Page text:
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Job Shop Scheduling Using TOC - JOB SHOP SCHEDULING USING THEORY

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									JOB SHOP SCHEDULING
  USING THEORY OF
    CONSTRAINTS
   JOB SHOP SCHEDULING
The philosophy here is to apply the TOC principles
to a job shop environment. This involves
determining the bottleneck machine, exploiting the
bottleneck machine, and subordinating the other
machines to the needs of the bottleneck. In flow
shop environment the way we practiced the TOC
was using a Drum-Buffer-Rope (DBR) technique. In
that, the material is released to the first station
with enough frequency to keep the bottleneck
machine busy all the time with the least amount of
WIP. The bottleneck machine paced the speed
(drumbeat). The rope was the timing of the release
of material to the first machine, and the buffer
corresponds to safety stock in front of the
bottleneck machine.
 JOB SHOP SCHEDULING
The machines before the bottleneck(including the
bottleneck) were scheduled by a pull mechanism
and the machines following the bottleneck were
scheduled by using a push mechanism.

In job shop scheduling, a set of jobs with
processing times on each machine and due dates
are given. The purpose is to schedule the order of
jobs on each machine to optimize a suitable
objective (e.g., minimize the maximum
tardiness).
Let P be the matrix representing the processing
times of each job on each machine. Therefore, pij
represents the processing time of job i on
machine j. Similarly let Q represent the routing
matrix indicating the order in which the jobs
travel between the machines in their routing. The
entry, qij, represents the operation number of job
i on machine j. For example, qij = 4 indicates
that job i visits machine j on its fourth operation.
Also let Z be the matrix of machine indices where
zil represents the index of the machine for job i in
its lth operation. For example consider the
following data given for a scheduling problem
called Quick Closures.
 Following is the algorithmic procedure for job
 shop scheduling.
 m = number of machines
 n = number of jobs
 Step 1. Finding the Bottleneck Machine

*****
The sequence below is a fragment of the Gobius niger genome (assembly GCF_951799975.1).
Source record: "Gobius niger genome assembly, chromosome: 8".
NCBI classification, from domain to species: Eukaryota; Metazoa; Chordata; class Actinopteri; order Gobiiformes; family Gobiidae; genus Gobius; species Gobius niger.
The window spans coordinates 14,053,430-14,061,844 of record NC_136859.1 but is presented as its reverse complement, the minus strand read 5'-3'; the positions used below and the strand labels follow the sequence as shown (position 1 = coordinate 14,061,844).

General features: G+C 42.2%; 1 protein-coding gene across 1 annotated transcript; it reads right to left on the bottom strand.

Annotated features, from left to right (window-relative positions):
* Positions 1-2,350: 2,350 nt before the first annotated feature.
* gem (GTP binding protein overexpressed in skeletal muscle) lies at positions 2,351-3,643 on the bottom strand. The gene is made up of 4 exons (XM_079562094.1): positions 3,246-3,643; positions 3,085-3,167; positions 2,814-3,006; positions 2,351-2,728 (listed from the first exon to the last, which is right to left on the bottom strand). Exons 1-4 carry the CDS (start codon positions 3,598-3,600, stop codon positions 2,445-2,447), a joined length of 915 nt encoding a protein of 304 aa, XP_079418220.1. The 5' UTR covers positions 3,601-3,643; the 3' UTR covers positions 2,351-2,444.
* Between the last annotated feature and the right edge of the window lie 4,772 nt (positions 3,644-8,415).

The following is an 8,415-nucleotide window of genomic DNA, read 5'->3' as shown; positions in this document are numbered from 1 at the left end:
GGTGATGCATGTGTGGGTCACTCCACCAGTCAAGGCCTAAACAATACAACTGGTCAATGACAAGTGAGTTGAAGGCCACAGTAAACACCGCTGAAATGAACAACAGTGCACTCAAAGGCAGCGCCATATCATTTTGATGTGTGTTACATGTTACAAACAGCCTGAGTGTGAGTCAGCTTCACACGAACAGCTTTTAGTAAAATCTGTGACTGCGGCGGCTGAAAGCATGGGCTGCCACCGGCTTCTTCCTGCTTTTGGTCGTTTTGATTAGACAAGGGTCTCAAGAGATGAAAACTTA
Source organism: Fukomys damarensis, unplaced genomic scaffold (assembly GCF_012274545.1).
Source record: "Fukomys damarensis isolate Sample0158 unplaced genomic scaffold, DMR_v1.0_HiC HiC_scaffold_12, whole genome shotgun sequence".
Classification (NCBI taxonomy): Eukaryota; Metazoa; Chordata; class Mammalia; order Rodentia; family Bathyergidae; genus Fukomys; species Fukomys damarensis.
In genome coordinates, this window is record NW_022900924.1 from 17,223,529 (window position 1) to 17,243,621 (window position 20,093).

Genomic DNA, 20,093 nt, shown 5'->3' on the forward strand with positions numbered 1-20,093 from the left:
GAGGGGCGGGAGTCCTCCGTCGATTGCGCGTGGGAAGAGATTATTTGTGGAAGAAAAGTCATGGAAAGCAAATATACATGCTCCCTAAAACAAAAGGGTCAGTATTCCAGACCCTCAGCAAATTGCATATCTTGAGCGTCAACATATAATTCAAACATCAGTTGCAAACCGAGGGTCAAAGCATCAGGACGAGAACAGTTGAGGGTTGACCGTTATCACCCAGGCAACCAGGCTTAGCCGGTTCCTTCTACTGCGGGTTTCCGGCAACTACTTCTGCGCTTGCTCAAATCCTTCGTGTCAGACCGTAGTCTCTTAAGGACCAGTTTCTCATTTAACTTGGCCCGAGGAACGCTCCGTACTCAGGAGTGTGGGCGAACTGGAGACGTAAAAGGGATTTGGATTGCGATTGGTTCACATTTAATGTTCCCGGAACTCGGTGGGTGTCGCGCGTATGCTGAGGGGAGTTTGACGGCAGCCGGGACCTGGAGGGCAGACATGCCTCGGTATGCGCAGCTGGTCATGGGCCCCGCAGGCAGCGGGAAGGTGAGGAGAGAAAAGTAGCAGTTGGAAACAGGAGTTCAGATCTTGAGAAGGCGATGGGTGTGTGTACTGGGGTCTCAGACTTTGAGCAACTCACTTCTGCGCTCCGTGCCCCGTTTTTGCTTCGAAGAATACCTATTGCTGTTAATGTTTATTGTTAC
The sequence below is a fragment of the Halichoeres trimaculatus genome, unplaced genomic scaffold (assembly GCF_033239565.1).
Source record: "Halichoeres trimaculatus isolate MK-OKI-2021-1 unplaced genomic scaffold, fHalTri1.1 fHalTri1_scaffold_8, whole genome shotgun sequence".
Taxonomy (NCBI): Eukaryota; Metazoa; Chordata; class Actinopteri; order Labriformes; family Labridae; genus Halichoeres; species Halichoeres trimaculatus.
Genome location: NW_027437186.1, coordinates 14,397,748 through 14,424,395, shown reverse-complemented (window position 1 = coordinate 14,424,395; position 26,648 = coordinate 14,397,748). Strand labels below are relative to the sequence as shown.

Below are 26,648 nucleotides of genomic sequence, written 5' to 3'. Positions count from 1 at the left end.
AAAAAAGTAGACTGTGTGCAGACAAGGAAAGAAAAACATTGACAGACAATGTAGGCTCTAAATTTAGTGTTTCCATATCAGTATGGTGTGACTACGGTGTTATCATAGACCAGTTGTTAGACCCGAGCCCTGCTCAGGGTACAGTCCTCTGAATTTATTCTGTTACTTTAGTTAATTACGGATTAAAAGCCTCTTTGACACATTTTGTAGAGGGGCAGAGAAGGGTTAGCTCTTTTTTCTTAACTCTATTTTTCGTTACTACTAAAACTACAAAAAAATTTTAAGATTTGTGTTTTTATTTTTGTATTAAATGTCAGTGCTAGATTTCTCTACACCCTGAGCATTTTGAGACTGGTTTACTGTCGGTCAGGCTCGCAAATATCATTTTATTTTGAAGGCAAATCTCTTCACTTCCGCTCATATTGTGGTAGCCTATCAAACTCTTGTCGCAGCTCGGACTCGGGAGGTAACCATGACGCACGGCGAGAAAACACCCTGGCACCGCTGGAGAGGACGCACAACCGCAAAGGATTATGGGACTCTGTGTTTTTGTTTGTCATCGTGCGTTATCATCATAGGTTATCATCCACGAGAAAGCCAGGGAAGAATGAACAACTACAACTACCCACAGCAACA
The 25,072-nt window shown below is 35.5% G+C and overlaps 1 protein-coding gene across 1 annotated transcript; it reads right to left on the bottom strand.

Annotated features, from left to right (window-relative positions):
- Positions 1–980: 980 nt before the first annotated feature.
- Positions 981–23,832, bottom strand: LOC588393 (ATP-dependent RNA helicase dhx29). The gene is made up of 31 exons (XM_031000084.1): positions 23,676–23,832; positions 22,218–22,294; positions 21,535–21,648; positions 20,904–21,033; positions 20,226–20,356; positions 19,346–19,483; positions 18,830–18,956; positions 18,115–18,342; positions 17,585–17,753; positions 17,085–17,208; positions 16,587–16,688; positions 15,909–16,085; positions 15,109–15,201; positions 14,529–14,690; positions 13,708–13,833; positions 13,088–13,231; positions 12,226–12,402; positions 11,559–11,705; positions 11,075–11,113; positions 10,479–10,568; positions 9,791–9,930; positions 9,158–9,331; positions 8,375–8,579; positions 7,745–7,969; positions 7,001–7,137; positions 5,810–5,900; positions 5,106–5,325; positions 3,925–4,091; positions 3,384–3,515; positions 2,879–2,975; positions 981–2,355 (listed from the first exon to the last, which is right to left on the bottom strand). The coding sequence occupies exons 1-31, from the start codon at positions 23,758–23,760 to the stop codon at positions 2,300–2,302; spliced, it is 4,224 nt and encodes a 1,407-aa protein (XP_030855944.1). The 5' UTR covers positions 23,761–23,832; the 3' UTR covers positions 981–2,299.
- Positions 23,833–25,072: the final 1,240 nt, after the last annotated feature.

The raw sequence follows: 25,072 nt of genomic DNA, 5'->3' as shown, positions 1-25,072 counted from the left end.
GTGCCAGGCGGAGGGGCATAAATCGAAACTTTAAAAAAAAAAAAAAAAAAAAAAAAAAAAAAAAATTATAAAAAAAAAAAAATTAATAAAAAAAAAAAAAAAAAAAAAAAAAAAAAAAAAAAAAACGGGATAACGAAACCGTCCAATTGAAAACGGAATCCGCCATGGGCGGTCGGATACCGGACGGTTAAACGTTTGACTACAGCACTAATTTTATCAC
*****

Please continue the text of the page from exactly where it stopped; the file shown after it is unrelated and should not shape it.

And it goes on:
Use rough-cut capacity utilization calculations by
 using      n
     CUj =   pij
           i 1
                            j = 1, …, m

Choose machine b, with CUb = maxj {CUj} as the
  bottleneck machine. This is our first guess on
  the bottleneck machine.
    Step 2. Scheduling the bottleneck machine

    Let rij be the time job i arrives at machine j. It is
    calculated by adding the release time of job i into
    the shop floor, ri, to the sum of processing times
    of all machines prior to machine j. (includes
    processing as well as wait times on all previous
    operations).



,
Initially assume no wait time. Therefore
Similarly, define dij as the due date for job i
coming out of machine j. Obviously, this quantity
is simply the job i's due date (di) minus all wait
and processing times of job i on the downstream
machines. Assuming zero wait, we write:
All we need to do now is given rib and dib, i = 1,
2, .., n, to schedule the bottleneck machine.
Unfortunately this problem is NP-hard. Therefore,
the     following    heuristic   procedure      is
recommended.

ONE MACHINE SCHEDULING HEURISTIC
Let U be the set of unscheduled jobs and t be the
current time.

Step 0. Set U = {1,2,…,n} and find
               t = min iU rib 
Some priority rules that may be used at this step
are
– Choose most work remaining for minimizing Cmax
– Choose the job with least work remaining for minimizing
  Fmax
– Choose the job with the smallest bottleneck due date for
  minimizing Tmax.